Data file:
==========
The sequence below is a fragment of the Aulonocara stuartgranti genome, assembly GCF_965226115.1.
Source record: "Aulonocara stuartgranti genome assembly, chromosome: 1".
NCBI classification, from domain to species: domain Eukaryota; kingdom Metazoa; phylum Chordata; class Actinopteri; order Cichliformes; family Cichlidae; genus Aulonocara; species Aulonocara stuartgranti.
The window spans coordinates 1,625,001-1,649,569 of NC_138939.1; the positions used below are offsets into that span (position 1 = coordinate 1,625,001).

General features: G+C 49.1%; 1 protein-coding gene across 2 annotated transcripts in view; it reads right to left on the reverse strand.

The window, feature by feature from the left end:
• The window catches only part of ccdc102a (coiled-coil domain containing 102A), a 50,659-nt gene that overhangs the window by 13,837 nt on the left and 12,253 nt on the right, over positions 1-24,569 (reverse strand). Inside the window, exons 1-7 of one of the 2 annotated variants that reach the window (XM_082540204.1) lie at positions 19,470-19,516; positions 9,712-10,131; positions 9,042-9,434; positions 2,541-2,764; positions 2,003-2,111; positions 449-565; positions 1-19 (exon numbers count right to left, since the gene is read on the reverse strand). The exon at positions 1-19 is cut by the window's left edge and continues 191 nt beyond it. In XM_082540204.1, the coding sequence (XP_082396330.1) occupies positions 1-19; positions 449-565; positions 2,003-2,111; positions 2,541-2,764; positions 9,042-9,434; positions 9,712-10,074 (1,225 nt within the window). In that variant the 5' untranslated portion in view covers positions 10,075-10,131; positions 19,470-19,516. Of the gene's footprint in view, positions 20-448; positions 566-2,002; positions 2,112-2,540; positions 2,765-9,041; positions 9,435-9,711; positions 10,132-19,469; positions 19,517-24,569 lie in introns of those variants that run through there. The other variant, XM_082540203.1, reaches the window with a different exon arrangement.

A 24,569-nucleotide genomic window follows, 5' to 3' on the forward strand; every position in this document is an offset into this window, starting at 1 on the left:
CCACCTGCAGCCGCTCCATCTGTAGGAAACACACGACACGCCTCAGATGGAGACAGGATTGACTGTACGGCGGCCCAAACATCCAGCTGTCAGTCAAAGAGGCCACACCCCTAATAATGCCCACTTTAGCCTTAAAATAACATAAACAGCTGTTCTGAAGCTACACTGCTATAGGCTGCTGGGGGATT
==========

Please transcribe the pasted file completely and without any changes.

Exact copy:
The sequence below is a fragment of the Aulonocara stuartgranti genome, assembly GCF_965226115.1.
Source record: "Aulonocara stuartgranti genome assembly, chromosome: 1".
NCBI classification, from domain to species: domain Eukaryota; kingdom Metazoa; phylum Chordata; class Actinopteri; order Cichliformes; family Cichlidae; genus Aulonocara; species Aulonocara stuartgranti.
The window spans coordinates 1,625,001-1,649,569 of NC_138939.1; the positions used below are offsets into that span (position 1 = coordinate 1,625,001).

General features: G+C 49.1%; 1 protein-coding gene across 2 annotated transcripts in view; it reads right to left on the reverse strand.

The window, feature by feature from the left end:
• The window catches only part of ccdc102a (coiled-coil domain containing 102A), a 50,659-nt gene that overhangs the window by 13,837 nt on the left and 12,253 nt on the right, over positions 1-24,569 (reverse strand). Inside the window, exons 1-7 of one of the 2 annotated variants that reach the window (XM_082540204.1) lie at positions 19,470-19,516; positions 9,712-10,131; positions 9,042-9,434; positions 2,541-2,764; positions 2,003-2,111; positions 449-565; positions 1-19 (exon numbers count right to left, since the gene is read on the reverse strand). The exon at positions 1-19 is cut by the window's left edge and continues 191 nt beyond it. In XM_082540204.1, the coding sequence (XP_082396330.1) occupies positions 1-19; positions 449-565; positions 2,003-2,111; positions 2,541-2,764; positions 9,042-9,434; positions 9,712-10,074 (1,225 nt within the window). In that variant the 5' untranslated portion in view covers positions 10,075-10,131; positions 19,470-19,516. Of the gene's footprint in view, positions 20-448; positions 566-2,002; positions 2,112-2,540; positions 2,765-9,041; positions 9,435-9,711; positions 10,132-19,469; positions 19,517-24,569 lie in introns of those variants that run through there. The other variant, XM_082540203.1, reaches the window with a different exon arrangement.

A 24,569-nucleotide genomic window follows, 5' to 3' on the forward strand; every position in this document is an offset into this window, starting at 1 on the left:
CCACCTGCAGCCGCTCCATCTGTAGGAAACACACGACACGCCTCAGATGGAGACAGGATTGACTGTACGGCGGCCCAAACATCCAGCTGTCAGTCAAAGAGGCCACACCCCTAATAATGCCCACTTTAGCCTTAAAATAACATAAACAGCTGTTCTGAAGCTACACTGCTATAGGCTGCTGGGGGATT